In the comment string of Accountability and a Comfortable life, a reader challenged my statement that “it all boils down to finances” when it comes to my quest to travel and become location independent. I have thought about this a lot over the last couple days and it begs the question: how important is money?
Whether it is traveling, starting a business, or life in general, money seems to be the #1 deterrant in our quest to fulfill our goals. The more I have thought about this question, the more I can’t help but feel that we only use money as an excuse to not venture into the unknown.
When I tell people about my plans of world travel, I get the same response almost every time: “how are you going to pay for it?” And every time I answer, “I’m not worried about it, I will figure it out.” However, that is bit of a lie. I am concerned with how I am going to pay for it. There is always fear in uncertainty. But one thing I do know, is that I am getting a head start. I came across Ryan Stephens’ “Don’t Underestimate a Head Start” as I was writing this article and found it fitting to my current situation. I may not know every detail of how I will support myself in the future, but I am doing a lot to prepare. Whether it is building a network of interested readers, learning from people who are doing the things I aspire to, refining my Location Indepdent Business Plan, or any number of other things, I am taking control of my life. And let me tell you, it feels good.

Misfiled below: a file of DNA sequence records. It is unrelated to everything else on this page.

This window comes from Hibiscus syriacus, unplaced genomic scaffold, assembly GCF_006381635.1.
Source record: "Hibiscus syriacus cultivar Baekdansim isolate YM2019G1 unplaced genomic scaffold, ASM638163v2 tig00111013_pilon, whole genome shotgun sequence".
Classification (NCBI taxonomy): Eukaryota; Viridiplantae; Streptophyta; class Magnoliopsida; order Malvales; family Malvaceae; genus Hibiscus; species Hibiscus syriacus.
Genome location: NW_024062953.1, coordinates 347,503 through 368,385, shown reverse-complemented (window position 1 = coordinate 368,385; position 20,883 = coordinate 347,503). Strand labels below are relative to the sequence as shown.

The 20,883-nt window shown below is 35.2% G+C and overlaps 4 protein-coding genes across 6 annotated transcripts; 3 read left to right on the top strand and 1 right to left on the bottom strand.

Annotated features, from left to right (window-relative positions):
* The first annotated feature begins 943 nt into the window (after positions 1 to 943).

Another part of getting a head start is becoming familiar with the places you are thinking about traveling. The concept of Geographic Arbitrage has become very intruiguing and may play a pivotal role in answering the aforementioned question regarding money. For those that are unfamilar, geographic arbitrage is when you make money in one currency (in my case it would be the $), while living in another country where the local currency is weaker than the dollar. Thailand is currently looking like a fantastic destination, and for more on someone who is actually doing this check out Cody Mckibben’s site Thrilling Heroics.
So this brings us back to the question, how much is enough? $500, 5,000, 50,000? The answer w ill be different for everyone, but I believe if you have enough money to get where you are going, the rest will work itself out. If any of you have stories of success or failure in this department I would love to hear them!
For many it isn’t about how much money they need, but how much they are willing to spend on their business or travels. A while back Chris Guillebeau figured out that his goal of traveling to 100 countries would roughly equate to the cost of buying a new SUV. Most people would probably buy the SUV, stay in their current lives, and complain about how they don’t have the money to travel. In reality, it isn’t that they don’t have the money, but rather that they chose to spend it on something different. Over the past year I have realigned my priorities and am currently trying to sell my car so I can pursue things I have deemed more important in life.
With that I ask you, what is more important: “Bankruptcy of the wallet, or Bankruptcy of the Soul”?
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Original Photo by jenn_jenn